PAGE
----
17.08.2006

Module 4: Text and Discourse EKIA400

Subject Studies

EKIA401 LITERARY TEXTS - prose fiction 5 pts
Michael Freeman

Target group: All students (but note that some of the language is challenging)


Aim and content:  Introduction to the analysis and appreciation of prose fiction in English.  The course is structured around problem-solving tasks utilising short extracts from novels, short stories and plays.  The emphasis is on how meanings are generated by the interaction of text and reader, the use of common literary/rhetorical devices, and some of the main challenges to literary conventions that have taken place, in particular from illusionist realism to modernism.

Mode of study:  Participants prepare teacher-supplied texts and questions for discussion in class. Weekly group meetings, one term

Assessment: One written assignment. Class participation will also be taken into account.


EKIA402 LITERARY TEXTS - poetry 5 pts
Michael Freeman

Target group: All students (but note that some of the language is challenging)

Aim and content:  Introduction to the analysis and appreciation of poetry in English. The course is structured around problem-solving tasks focusing of poems or parts of poems. The course starts by looking at the question of what is poetic language with reference to Wordsworth at the close of the 18th century, and then moves on to consider the same question as treated by Ezra Pound and T S Eliot in the early 20th century.  Other ground-breaking poets, including Emily Dickinson and Sylvia Plath, will also be featured.

Mode of study: Participants prepare teacher-supplied texts and questions for discussion in class. Weekly group meetings, one term

Assessment: One written assignment. Class participation will also be taken into account.


EKIA403 AMERICAN NOVELS 5 pts
Roger Noël Smith

Aim and content: The study of three classic American novels, including examining the perennial American themes of identity, belonging and allegiance, and the methods the novelists employ to convey those themes.

Mode of study: Presentations by the course tutor; the reading of chapters and preparation of tasks prior to the seminars; and some pair and possibly group work.

Note: Students are required to have their own copy of each novel, and also of Lodge's The Art of Fiction. The novels will be studied in chronological order starting with Huckleberry Finn. Before each novel is started on the course, each student is required to have read that novel through at least once. Students intending to take this course will appreciate the need to have read the novels in order to take part properly in group discussion. As this course is being taken in the Spring semester, students who are planning to take this course are therefore being given four months' advanced notice of what the required reading is.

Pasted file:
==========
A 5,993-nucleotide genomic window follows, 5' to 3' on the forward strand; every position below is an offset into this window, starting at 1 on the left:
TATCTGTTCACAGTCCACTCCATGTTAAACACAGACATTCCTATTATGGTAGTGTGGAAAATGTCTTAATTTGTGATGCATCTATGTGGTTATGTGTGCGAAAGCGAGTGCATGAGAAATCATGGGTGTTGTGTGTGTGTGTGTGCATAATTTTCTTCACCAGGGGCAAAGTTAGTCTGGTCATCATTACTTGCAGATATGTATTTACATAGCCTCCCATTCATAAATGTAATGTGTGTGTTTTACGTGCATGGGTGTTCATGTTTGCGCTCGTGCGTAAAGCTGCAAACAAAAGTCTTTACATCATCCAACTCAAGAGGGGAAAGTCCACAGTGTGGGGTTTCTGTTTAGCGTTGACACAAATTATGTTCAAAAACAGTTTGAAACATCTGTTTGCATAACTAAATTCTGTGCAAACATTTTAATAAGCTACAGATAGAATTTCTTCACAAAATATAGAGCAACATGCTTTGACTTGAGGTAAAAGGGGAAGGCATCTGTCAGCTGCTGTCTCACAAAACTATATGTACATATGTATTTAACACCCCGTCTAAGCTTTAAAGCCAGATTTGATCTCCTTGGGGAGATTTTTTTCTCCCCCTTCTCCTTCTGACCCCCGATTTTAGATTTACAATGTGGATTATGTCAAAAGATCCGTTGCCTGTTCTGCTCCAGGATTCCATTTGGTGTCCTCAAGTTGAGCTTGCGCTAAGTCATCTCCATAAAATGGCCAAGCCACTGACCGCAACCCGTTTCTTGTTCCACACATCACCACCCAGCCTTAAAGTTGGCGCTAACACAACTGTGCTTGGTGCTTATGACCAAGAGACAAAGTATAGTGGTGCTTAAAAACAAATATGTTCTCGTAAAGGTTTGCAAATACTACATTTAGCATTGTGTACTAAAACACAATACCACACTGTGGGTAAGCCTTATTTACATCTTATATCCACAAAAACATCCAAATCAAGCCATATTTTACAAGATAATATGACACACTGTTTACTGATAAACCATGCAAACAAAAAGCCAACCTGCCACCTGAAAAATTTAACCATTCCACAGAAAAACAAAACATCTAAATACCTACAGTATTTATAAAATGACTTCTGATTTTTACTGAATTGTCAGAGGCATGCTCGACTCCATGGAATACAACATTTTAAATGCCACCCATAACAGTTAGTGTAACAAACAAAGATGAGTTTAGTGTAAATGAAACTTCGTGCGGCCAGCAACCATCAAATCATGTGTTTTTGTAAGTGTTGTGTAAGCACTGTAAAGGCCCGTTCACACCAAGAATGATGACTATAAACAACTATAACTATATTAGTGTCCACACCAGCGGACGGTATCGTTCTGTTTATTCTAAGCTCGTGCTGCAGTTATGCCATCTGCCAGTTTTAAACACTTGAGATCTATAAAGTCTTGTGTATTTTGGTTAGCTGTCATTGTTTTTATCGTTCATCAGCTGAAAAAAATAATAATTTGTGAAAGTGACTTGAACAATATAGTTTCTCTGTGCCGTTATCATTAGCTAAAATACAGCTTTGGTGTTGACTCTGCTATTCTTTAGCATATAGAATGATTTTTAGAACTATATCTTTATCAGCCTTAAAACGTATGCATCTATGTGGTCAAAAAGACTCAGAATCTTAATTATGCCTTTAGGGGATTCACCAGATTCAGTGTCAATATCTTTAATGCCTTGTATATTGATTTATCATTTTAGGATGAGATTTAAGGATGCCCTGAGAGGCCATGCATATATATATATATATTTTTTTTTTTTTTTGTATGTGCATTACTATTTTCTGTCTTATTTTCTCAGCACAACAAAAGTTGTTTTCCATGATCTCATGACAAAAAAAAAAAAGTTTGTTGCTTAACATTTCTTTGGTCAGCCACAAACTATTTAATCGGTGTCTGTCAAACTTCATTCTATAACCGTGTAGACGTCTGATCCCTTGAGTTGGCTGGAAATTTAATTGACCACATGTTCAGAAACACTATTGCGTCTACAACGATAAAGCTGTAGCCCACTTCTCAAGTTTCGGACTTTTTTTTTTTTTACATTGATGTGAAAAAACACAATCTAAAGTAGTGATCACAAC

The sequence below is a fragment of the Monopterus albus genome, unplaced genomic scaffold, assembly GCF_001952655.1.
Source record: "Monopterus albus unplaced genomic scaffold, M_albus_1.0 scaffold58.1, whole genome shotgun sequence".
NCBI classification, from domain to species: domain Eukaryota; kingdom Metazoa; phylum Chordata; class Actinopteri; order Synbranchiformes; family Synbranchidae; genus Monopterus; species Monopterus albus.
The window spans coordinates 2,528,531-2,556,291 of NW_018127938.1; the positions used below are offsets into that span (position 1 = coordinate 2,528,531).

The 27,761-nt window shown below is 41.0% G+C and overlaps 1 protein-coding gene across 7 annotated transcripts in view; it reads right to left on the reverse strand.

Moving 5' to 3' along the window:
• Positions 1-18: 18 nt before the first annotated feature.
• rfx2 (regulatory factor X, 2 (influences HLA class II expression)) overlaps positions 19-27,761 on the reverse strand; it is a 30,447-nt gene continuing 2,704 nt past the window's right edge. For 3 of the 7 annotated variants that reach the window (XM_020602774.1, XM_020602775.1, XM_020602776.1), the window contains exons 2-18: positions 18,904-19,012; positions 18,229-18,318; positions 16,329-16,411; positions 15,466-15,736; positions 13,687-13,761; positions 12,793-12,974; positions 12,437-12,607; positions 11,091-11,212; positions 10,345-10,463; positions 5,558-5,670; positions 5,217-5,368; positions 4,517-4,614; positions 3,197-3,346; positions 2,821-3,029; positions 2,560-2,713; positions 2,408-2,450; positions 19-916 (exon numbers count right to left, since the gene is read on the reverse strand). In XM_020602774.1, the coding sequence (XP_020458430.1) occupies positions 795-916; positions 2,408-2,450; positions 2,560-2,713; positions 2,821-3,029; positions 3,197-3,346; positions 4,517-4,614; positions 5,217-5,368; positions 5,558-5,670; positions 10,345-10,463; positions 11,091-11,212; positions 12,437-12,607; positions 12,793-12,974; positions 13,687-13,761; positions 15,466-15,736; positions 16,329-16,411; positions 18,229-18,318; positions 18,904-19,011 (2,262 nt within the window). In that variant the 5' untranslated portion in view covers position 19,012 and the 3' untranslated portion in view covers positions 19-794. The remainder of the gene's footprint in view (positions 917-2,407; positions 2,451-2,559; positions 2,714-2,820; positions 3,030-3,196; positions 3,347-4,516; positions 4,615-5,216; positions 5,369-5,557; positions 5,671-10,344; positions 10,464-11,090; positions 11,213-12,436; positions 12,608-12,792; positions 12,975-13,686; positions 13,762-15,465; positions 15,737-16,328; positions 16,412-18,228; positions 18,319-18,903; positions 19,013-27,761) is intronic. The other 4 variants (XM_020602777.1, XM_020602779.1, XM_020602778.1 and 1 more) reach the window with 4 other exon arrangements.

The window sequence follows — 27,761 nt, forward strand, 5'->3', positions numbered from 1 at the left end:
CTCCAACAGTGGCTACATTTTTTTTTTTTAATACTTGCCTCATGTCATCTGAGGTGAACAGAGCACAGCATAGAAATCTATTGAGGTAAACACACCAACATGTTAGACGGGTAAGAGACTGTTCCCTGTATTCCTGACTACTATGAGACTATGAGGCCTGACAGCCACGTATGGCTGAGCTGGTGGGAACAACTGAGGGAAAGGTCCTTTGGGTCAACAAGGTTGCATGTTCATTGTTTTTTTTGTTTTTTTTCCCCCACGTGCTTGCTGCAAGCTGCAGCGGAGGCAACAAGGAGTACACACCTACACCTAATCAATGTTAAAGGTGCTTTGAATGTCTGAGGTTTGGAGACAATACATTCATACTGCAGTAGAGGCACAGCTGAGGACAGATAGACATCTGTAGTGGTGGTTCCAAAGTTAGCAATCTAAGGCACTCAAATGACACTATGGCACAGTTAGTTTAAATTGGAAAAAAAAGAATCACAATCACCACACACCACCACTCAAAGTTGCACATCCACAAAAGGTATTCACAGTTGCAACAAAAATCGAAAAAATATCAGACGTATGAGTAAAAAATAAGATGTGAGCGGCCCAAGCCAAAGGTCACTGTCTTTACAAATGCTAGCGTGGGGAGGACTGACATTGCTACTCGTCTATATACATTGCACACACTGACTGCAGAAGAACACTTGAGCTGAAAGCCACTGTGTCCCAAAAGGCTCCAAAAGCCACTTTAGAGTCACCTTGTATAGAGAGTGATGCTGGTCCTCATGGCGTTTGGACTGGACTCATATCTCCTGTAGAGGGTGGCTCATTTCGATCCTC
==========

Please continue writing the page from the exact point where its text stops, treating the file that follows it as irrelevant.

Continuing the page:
Required reading: Mark Twain, Huckleberry Finn, Edith Wharton, The House of Mirth, F Scott Fitzgerald, The Great Gatsby, David Lodge, The Art of Fiction.

Recommended reading:  Each of these books is in the Icon Critical Guide series, in which there are extracts from critical essays, in chronological order, with an accompanying narrative that summarises and comments on the developing critical arguments. These books are all very strongly recommended. They are usually obtainable relatively inexpensively at amazon.com.


EFIA404 INTRODUCTION TO THE ROMANTICS 5 pts

Aim and content:  Condemnation of the abuse of reason and the abuse of power, the inspired search for moral and ethical values, and for freedom, and the redefinition of the scope and style of literature itself, all characterise the 'Romantic' period in that burst of creative energy in the 50 years from 1770 to 1820. Such topics will be examined in writing by political and social reformers of the day, and by such celebrated figures as Blake, Wordsworth, Coleridge, and Percy and Mary Shelley.

Mode of study: Work on tasks at home as preparation for the seminars; work on tasks at the meetings, reading and discussion, and presentations by the course tutor. Some use of TV programmes.

Assessment: Written assignment of 1000-1200 words.


SELF-STUDY OPTIONS:


Examiner: Sirpa Leppänen

(3-5 pts to be taken at one time; choose from any of the books below)

Discourse analysis:
• James Gee, 1999. An introduction to discourse analysis: theory and method. London: Routledge. (1 pt)
• Barbara Johnstone, 2002. Discourse analysis. Oxford: Blackwells. (2 pts)

Genre analysis:
• Vijay Bhatia, 1993. Analysing genre: language use in professional settings. Harlow: Longman. (2 pts)

Critical discourse analysis:
• Norman Fairclough, 1995. Media discourse. London: Arnold (2 pts)
• S. Mills, 1995. Feminist stylistics. London: Routledge. (2 pts)

Discourse analysis of fictional texts:
• Mary Talbot, 1995. Fictions at work. London: Longman. (2 pts)

Translation Studies:
• Susan Bassnett, 1990. Translation studies. London: Routledge. (1 pt)
• Basil Hatim & Ian Mason, 1990. Discourse and the translator. London: Longman. (2 pts)
• Basil Hatim & Ian Mason, 1997. The translator as a communicator. London: Routledge. (2 pts)
• Andrew Chesterman & Emma Wagner, 2002. Can theory help translators? A dialogue between the ivory tower and the wordface. Manchester: St. Jerome’s Press. (1 pt)
• Christian Nord, 1997. Translating as a purposeful activity: functionalist approaches explained. Manchester: St. Jerome Press. (2 pts)


Examiner: Anne Pitkänen-Huhta


Literacy (3 pts):
• D. Barton, 1994. Literacy: an introduction to the ecology of written language. Oxford: Blackwell.
• M. Baynham, 1995. Literacy practices: investigating literacy in social contexts. London: Longman.


KLSA102 JOHDATUS KESKUSTELUNTUTKIMUKSEEN
Arja Piirainen-Marsh ja jatko-opiskelijoita


Lisätiedot laitoksen yhteisistä kursseista (KLS----) Korpissa.


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